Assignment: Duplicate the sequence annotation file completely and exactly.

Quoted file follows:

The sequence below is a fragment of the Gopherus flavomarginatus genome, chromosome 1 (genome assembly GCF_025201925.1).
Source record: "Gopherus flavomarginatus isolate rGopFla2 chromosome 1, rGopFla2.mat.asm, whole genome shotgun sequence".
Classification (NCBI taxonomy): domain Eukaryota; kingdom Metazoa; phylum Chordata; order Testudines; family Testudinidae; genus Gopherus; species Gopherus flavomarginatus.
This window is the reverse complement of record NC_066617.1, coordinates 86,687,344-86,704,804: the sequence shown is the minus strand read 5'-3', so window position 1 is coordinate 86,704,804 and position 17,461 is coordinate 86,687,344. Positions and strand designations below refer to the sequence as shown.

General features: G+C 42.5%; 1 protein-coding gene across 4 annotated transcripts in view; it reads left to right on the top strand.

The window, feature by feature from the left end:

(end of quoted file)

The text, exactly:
The sequence below is a fragment of the Gopherus flavomarginatus genome, chromosome 1 (genome assembly GCF_025201925.1).
Source record: "Gopherus flavomarginatus isolate rGopFla2 chromosome 1, rGopFla2.mat.asm, whole genome shotgun sequence".
Classification (NCBI taxonomy): domain Eukaryota; kingdom Metazoa; phylum Chordata; order Testudines; family Testudinidae; genus Gopherus; species Gopherus flavomarginatus.
This window is the reverse complement of record NC_066617.1, coordinates 86,687,344-86,704,804: the sequence shown is the minus strand read 5'-3', so window position 1 is coordinate 86,704,804 and position 17,461 is coordinate 86,687,344. Positions and strand designations below refer to the sequence as shown.

General features: G+C 42.5%; 1 protein-coding gene across 4 annotated transcripts in view; it reads left to right on the top strand.

The window, feature by feature from the left end: